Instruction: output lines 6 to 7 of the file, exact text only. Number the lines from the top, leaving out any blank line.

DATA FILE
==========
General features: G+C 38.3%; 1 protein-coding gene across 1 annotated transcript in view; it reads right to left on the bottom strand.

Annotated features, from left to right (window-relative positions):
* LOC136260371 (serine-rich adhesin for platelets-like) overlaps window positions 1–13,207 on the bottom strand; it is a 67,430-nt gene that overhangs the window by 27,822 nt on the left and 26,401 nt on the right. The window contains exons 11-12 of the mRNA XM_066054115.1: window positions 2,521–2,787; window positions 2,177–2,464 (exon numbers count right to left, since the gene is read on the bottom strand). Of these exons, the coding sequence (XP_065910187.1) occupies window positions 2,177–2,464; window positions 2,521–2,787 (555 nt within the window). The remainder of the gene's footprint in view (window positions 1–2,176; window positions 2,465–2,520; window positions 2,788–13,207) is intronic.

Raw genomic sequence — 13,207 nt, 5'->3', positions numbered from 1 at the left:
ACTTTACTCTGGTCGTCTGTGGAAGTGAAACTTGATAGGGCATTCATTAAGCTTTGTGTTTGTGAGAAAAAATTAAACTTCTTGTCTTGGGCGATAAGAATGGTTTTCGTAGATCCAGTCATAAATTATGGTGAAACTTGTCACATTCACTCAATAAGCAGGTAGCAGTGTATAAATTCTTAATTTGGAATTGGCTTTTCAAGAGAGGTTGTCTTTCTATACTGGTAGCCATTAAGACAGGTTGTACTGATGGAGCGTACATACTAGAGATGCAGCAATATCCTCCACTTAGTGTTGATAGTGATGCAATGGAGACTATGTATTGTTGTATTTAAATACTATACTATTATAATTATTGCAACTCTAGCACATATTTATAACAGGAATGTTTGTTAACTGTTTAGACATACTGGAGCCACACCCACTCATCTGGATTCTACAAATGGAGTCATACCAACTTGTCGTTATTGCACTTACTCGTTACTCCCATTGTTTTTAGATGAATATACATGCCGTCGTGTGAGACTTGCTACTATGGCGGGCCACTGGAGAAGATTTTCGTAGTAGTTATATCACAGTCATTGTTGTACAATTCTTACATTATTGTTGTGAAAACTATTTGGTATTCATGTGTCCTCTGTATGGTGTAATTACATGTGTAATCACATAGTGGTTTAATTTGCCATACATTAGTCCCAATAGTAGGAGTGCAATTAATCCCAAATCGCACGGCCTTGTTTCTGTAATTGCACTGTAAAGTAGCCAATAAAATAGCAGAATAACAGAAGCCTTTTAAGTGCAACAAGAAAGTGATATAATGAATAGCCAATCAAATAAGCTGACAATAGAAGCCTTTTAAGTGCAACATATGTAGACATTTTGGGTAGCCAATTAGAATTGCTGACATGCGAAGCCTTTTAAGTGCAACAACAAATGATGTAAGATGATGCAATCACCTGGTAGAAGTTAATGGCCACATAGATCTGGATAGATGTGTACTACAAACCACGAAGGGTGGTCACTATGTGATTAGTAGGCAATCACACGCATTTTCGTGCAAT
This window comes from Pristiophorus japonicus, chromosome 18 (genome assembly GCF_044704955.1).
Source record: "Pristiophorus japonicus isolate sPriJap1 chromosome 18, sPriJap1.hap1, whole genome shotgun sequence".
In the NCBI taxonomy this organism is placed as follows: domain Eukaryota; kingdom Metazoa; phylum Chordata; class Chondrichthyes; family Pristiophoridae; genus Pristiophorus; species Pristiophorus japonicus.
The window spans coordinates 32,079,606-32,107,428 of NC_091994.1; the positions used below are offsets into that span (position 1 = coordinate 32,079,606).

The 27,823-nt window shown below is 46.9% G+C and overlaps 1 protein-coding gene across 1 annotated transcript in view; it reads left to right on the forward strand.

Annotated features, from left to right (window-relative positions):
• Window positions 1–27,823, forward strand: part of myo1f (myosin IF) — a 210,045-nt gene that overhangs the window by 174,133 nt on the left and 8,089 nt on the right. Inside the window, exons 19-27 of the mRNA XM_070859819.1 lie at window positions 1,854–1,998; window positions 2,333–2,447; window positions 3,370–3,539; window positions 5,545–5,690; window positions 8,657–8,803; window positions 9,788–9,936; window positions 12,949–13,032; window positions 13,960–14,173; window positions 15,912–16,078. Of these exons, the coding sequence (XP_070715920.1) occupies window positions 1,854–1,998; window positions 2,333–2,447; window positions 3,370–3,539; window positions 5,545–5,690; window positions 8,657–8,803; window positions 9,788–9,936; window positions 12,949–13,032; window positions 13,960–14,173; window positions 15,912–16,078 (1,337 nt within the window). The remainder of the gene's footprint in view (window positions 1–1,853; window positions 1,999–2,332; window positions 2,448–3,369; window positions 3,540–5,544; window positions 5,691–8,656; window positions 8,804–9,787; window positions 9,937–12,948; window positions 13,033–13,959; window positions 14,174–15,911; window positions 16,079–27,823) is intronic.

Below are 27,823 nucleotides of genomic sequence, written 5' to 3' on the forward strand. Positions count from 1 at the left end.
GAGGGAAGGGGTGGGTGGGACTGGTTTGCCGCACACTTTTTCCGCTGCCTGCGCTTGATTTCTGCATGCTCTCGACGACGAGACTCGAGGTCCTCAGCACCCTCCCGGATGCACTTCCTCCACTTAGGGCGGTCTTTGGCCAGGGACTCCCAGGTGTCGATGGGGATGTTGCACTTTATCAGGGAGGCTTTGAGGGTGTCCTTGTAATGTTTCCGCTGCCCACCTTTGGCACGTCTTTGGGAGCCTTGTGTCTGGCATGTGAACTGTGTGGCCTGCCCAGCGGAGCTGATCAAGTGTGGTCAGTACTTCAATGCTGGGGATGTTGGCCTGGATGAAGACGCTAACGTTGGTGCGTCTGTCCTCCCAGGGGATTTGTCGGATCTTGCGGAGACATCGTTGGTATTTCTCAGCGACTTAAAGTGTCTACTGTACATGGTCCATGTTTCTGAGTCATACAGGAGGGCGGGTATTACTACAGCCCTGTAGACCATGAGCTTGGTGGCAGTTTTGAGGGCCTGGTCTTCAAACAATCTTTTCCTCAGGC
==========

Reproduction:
This window comes from Pristiophorus japonicus, chromosome 18 (genome assembly GCF_044704955.1).
Source record: "Pristiophorus japonicus isolate sPriJap1 chromosome 18, sPriJap1.hap1, whole genome shotgun sequence".